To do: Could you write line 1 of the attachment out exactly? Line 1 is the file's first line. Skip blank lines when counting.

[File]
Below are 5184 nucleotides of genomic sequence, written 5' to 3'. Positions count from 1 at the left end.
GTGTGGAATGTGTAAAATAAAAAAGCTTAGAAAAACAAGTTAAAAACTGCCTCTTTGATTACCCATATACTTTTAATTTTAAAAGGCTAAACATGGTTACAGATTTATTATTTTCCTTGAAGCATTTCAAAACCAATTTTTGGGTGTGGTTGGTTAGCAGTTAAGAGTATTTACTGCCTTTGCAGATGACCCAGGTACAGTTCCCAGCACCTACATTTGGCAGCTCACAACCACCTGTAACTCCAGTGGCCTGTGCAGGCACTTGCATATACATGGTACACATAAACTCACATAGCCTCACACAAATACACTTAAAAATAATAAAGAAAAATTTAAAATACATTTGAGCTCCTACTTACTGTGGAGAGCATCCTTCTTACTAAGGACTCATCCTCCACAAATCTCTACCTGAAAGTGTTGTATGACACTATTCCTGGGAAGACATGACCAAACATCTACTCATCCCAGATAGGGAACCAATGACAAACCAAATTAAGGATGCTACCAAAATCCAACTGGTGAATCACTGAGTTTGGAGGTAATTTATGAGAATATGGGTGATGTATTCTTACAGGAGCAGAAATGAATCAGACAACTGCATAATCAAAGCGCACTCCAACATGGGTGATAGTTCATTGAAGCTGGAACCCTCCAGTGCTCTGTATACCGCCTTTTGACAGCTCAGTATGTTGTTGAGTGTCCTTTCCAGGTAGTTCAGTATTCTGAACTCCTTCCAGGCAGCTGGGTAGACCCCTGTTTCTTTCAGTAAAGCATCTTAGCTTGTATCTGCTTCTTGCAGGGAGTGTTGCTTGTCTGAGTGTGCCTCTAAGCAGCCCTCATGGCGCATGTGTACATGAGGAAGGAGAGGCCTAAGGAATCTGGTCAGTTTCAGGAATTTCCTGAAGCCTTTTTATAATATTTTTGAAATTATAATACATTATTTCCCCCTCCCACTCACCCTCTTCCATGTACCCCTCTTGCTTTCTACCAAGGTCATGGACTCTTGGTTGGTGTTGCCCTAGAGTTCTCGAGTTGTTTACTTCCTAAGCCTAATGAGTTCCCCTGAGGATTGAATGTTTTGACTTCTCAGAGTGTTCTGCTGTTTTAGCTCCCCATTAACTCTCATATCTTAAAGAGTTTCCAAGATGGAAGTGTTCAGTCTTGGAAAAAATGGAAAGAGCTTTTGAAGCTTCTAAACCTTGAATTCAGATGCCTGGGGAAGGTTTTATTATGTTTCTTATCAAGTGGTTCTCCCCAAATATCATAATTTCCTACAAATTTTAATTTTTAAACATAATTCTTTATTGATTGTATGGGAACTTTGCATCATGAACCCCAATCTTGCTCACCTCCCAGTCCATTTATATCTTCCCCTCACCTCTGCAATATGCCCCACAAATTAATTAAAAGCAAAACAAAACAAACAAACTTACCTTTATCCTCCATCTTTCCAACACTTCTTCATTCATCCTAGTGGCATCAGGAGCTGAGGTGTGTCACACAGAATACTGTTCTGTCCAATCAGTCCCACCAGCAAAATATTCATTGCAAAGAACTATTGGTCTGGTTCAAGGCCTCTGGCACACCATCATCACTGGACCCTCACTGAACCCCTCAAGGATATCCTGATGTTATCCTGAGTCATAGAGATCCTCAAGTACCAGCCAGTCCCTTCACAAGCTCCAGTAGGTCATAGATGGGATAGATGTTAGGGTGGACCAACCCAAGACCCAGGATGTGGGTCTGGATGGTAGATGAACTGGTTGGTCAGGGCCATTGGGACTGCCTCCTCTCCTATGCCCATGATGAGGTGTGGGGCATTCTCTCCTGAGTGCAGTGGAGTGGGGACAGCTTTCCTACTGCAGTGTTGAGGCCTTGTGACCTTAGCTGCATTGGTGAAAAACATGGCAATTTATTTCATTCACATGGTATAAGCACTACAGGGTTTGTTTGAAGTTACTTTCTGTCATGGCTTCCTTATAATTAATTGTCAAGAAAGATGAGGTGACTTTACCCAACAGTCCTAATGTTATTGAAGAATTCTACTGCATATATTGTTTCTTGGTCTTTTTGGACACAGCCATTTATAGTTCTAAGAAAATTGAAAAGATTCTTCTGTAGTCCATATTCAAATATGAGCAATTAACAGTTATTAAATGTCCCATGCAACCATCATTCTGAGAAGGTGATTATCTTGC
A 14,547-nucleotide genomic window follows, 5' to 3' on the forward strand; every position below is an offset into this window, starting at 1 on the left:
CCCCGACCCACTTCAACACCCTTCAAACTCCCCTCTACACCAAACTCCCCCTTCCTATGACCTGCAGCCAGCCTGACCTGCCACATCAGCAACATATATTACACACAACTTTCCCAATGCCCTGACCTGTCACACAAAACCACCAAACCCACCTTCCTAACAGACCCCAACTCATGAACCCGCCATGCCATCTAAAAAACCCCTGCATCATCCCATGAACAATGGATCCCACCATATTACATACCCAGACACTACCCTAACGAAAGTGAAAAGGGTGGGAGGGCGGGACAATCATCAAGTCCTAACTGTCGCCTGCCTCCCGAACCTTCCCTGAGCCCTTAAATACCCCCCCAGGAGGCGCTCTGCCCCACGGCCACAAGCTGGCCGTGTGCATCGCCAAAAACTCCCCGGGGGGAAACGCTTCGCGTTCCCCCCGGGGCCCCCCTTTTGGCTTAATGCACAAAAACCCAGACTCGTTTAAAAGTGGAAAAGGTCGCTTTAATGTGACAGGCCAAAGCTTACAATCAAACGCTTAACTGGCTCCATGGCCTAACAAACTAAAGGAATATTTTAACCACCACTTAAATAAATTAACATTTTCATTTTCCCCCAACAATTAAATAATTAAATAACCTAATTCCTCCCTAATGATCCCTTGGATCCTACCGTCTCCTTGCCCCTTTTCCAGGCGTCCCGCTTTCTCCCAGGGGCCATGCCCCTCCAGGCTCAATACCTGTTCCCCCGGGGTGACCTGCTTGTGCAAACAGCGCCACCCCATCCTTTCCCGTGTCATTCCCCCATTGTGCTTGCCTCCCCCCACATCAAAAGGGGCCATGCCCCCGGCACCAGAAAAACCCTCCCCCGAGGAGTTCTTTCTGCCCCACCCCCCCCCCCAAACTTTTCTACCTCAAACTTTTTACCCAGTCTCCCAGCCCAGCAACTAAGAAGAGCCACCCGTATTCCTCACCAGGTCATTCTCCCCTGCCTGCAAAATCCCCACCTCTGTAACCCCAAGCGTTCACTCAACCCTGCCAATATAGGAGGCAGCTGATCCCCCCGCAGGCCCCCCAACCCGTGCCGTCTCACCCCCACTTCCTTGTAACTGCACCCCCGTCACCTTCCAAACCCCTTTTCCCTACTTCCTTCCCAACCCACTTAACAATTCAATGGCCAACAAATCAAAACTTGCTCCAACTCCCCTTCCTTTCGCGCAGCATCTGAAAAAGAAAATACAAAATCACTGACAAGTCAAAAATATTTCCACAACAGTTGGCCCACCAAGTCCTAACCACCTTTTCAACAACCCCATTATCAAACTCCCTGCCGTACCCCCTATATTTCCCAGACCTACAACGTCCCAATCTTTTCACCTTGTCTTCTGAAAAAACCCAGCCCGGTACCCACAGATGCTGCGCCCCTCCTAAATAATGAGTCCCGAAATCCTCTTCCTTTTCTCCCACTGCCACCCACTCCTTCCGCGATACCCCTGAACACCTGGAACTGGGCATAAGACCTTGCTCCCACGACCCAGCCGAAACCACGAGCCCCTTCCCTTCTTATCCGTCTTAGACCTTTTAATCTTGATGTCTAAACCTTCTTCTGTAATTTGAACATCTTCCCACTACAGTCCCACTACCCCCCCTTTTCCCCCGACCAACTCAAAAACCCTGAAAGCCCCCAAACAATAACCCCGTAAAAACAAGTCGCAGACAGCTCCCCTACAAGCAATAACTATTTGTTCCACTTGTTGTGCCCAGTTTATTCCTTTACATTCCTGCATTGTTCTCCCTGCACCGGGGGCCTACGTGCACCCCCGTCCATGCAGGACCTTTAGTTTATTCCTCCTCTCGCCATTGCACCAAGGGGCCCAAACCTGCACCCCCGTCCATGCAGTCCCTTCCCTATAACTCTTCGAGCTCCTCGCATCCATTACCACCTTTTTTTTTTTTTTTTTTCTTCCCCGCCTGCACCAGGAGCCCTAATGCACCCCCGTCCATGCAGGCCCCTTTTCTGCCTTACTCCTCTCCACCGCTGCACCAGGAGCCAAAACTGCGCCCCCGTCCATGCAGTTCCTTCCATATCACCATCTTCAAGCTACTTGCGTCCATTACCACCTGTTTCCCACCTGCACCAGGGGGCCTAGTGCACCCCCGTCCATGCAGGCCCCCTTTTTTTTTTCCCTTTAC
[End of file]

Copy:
Below are 5184 nucleotides of genomic sequence, written 5' to 3'. Positions count from 1 at the left end.